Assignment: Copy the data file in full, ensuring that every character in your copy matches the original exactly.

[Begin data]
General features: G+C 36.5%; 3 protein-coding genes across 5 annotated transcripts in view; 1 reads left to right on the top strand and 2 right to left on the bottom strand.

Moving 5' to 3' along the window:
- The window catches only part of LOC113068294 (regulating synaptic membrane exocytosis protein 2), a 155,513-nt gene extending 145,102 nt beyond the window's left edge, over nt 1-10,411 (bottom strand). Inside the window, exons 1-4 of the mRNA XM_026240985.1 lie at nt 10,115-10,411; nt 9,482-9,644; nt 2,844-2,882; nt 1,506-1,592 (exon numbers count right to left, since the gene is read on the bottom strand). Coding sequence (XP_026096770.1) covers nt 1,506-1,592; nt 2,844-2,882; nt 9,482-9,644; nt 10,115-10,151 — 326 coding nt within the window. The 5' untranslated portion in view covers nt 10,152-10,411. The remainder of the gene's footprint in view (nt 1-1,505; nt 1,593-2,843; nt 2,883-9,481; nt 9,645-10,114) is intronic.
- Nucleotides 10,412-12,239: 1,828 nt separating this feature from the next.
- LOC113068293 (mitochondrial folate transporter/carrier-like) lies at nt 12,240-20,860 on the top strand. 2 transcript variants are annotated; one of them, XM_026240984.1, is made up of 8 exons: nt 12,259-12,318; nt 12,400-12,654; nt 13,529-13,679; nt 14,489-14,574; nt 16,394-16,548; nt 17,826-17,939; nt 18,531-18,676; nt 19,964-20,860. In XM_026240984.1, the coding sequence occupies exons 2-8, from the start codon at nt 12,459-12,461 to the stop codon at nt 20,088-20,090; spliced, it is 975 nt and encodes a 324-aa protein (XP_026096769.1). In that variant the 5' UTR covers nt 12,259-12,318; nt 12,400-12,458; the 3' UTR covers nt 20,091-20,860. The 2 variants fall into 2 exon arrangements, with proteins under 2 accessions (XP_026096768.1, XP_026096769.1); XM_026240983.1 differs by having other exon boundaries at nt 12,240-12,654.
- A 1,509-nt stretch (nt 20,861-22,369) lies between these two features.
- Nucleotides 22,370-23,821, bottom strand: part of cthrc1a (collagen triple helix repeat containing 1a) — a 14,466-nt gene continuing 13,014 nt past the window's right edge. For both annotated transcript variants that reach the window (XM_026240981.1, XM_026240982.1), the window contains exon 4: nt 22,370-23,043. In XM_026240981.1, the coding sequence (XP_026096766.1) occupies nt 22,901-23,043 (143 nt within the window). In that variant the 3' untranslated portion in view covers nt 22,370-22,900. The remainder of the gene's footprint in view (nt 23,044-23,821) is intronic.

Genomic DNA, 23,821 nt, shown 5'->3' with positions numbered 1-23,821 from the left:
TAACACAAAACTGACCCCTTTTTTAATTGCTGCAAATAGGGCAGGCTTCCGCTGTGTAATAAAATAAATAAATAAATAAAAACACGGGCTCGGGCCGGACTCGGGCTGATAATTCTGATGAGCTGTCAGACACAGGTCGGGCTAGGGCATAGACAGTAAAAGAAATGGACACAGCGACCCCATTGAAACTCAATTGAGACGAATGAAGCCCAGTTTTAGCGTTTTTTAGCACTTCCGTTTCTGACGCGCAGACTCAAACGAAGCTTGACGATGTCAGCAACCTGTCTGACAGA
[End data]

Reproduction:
General features: G+C 36.5%; 3 protein-coding genes across 5 annotated transcripts in view; 1 reads left to right on the top strand and 2 right to left on the bottom strand.

Moving 5' to 3' along the window:
- The window catches only part of LOC113068294 (regulating synaptic membrane exocytosis protein 2), a 155,513-nt gene extending 145,102 nt beyond the window's left edge, over nt 1-10,411 (bottom strand). Inside the window, exons 1-4 of the mRNA XM_026240985.1 lie at nt 10,115-10,411; nt 9,482-9,644; nt 2,844-2,882; nt 1,506-1,592 (exon numbers count right to left, since the gene is read on the bottom strand). Coding sequence (XP_026096770.1) covers nt 1,506-1,592; nt 2,844-2,882; nt 9,482-9,644; nt 10,115-10,151 — 326 coding nt within the window. The 5' untranslated portion in view covers nt 10,152-10,411. The remainder of the gene's footprint in view (nt 1-1,505; nt 1,593-2,843; nt 2,883-9,481; nt 9,645-10,114) is intronic.
- Nucleotides 10,412-12,239: 1,828 nt separating this feature from the next.
- LOC113068293 (mitochondrial folate transporter/carrier-like) lies at nt 12,240-20,860 on the top strand. 2 transcript variants are annotated; one of them, XM_026240984.1, is made up of 8 exons: nt 12,259-12,318; nt 12,400-12,654; nt 13,529-13,679; nt 14,489-14,574; nt 16,394-16,548; nt 17,826-17,939; nt 18,531-18,676; nt 19,964-20,860. In XM_026240984.1, the coding sequence occupies exons 2-8, from the start codon at nt 12,459-12,461 to the stop codon at nt 20,088-20,090; spliced, it is 975 nt and encodes a 324-aa protein (XP_026096769.1). In that variant the 5' UTR covers nt 12,259-12,318; nt 12,400-12,458; the 3' UTR covers nt 20,091-20,860. The 2 variants fall into 2 exon arrangements, with proteins under 2 accessions (XP_026096768.1, XP_026096769.1); XM_026240983.1 differs by having other exon boundaries at nt 12,240-12,654.
- A 1,509-nt stretch (nt 20,861-22,369) lies between these two features.
- Nucleotides 22,370-23,821, bottom strand: part of cthrc1a (collagen triple helix repeat containing 1a) — a 14,466-nt gene continuing 13,014 nt past the window's right edge. For both annotated transcript variants that reach the window (XM_026240981.1, XM_026240982.1), the window contains exon 4: nt 22,370-23,043. In XM_026240981.1, the coding sequence (XP_026096766.1) occupies nt 22,901-23,043 (143 nt within the window). In that variant the 3' untranslated portion in view covers nt 22,370-22,900. The remainder of the gene's footprint in view (nt 23,044-23,821) is intronic.

Genomic DNA, 23,821 nt, shown 5'->3' with positions numbered 1-23,821 from the left:
TAACACAAAACTGACCCCTTTTTTAATTGCTGCAAATAGGGCAGGCTTCCGCTGTGTAATAAAATAAATAAATAAATAAAAACACGGGCTCGGGCCGGACTCGGGCTGATAATTCTGATGAGCTGTCAGACACAGGTCGGGCTAGGGCATAGACAGTAAAAGAAATGGACACAGCGACCCCATTGAAACTCAATTGAGACGAATGAAGCCCAGTTTTAGCGTTTTTTAGCACTTCCGTTTCTGACGCGCAGACTCAAACGAAGCTTGACGATGTCAGCAACCTGTCTGACAGA